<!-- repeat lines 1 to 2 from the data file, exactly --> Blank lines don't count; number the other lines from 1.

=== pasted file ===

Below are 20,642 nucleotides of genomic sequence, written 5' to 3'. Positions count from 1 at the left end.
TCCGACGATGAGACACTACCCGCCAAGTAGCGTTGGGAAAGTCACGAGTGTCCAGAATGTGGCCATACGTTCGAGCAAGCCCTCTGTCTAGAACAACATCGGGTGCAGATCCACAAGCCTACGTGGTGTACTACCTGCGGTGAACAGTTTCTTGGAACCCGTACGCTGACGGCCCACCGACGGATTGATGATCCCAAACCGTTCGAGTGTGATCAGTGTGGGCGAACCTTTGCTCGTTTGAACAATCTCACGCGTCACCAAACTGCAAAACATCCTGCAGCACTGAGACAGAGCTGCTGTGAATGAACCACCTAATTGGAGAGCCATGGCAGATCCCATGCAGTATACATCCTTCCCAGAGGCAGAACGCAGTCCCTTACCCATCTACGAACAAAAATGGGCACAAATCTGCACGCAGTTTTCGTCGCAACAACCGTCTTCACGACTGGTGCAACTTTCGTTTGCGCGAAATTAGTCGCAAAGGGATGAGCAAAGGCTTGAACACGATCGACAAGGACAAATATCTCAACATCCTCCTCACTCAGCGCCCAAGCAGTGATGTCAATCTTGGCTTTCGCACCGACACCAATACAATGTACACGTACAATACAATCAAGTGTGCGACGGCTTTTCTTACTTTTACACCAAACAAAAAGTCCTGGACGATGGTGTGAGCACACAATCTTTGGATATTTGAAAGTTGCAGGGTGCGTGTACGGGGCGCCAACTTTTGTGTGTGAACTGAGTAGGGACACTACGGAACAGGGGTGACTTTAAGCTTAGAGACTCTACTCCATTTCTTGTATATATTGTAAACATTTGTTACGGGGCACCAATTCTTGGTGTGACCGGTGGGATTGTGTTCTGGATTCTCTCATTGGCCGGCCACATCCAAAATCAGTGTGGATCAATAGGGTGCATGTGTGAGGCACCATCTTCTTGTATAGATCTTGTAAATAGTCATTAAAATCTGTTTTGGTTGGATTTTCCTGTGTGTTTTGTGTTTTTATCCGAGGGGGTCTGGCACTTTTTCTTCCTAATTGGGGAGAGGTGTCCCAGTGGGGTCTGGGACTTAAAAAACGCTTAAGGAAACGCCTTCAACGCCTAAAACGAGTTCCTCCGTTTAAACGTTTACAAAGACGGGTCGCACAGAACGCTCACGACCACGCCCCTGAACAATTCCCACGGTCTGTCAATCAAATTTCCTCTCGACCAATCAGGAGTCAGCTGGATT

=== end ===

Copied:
Below are 20,642 nucleotides of genomic sequence, written 5' to 3'. Positions count from 1 at the left end.
TCCGACGATGAGACACTACCCGCCAAGTAGCGTTGGGAAAGTCACGAGTGTCCAGAATGTGGCCATACGTTCGAGCAAGCCCTCTGTCTAGAACAACATCGGGTGCAGATCCACAAGCCTACGTGGTGTACTACCTGCGGTGAACAGTTTCTTGGAACCCGTACGCTGACGGCCCACCGACGGATTGATGATCCCAAACCGTTCGAGTGTGATCAGTGTGGGCGAACCTTTGCTCGTTTGAACAATCTCACGCGTCACCAAACTGCAAAACATCCTGCAGCACTGAGACAGAGCTGCTGTGAATGAACCACCTAATTGGAGAGCCATGGCAGATCCCATGCAGTATACATCCTTCCCAGAGGCAGAACGCAGTCCCTTACCCATCTACGAACAAAAATGGGCACAAATCTGCACGCAGTTTTCGTCGCAACAACCGTCTTCACGACTGGTGCAACTTTCGTTTGCGCGAAATTAGTCGCAAAGGGATGAGCAAAGGCTTGAACACGATCGACAAGGACAAATATCTCAACATCCTCCTCACTCAGCGCCCAAGCAGTGATGTCAATCTTGGCTTTCGCACCGACACCAATACAATGTACACGTACAATACAATCAAGTGTGCGACGGCTTTTCTTACTTTTACACCAAACAAAAAGTCCTGGACGATGGTGTGAGCACACAATCTTTGGATATTTGAAAGTTGCAGGGTGCGTGTACGGGGCGCCAACTTTTGTGTGTGAACTGAGTAGGGACACTACGGAACAGGGGTGACTTTAAGCTTAGAGACTCTACTCCATTTCTTGTATATATTGTAAACATTTGTTACGGGGCACCAATTCTTGGTGTGACCGGTGGGATTGTGTTCTGGATTCTCTCATTGGCCGGCCACATCCAAAATCAGTGTGGATCAATAGGGTGCATGTGTGAGGCACCATCTTCTTGTATAGATCTTGTAAATAGTCATTAAAATCTGTTTTGGTTGGATTTTCCTGTGTGTTTTGTGTTTTTATCCGAGGGGGTCTGGCACTTTTTCTTCCTAATTGGGGAGAGGTGTCCCAGTGGGGTCTGGGACTTAAAAAACGCTTAAGGAAACGCCTTCAACGCCTAAAACGAGTTCCTCCGTTTAAACGTTTACAAAGACGGGTCGCACAGAACGCTCACGACCACGCCCCTGAACAATTCCCACGGTCTGTCAATCAAATTTCCTCTCGACCAATCAGGAGTCAGCTGGATT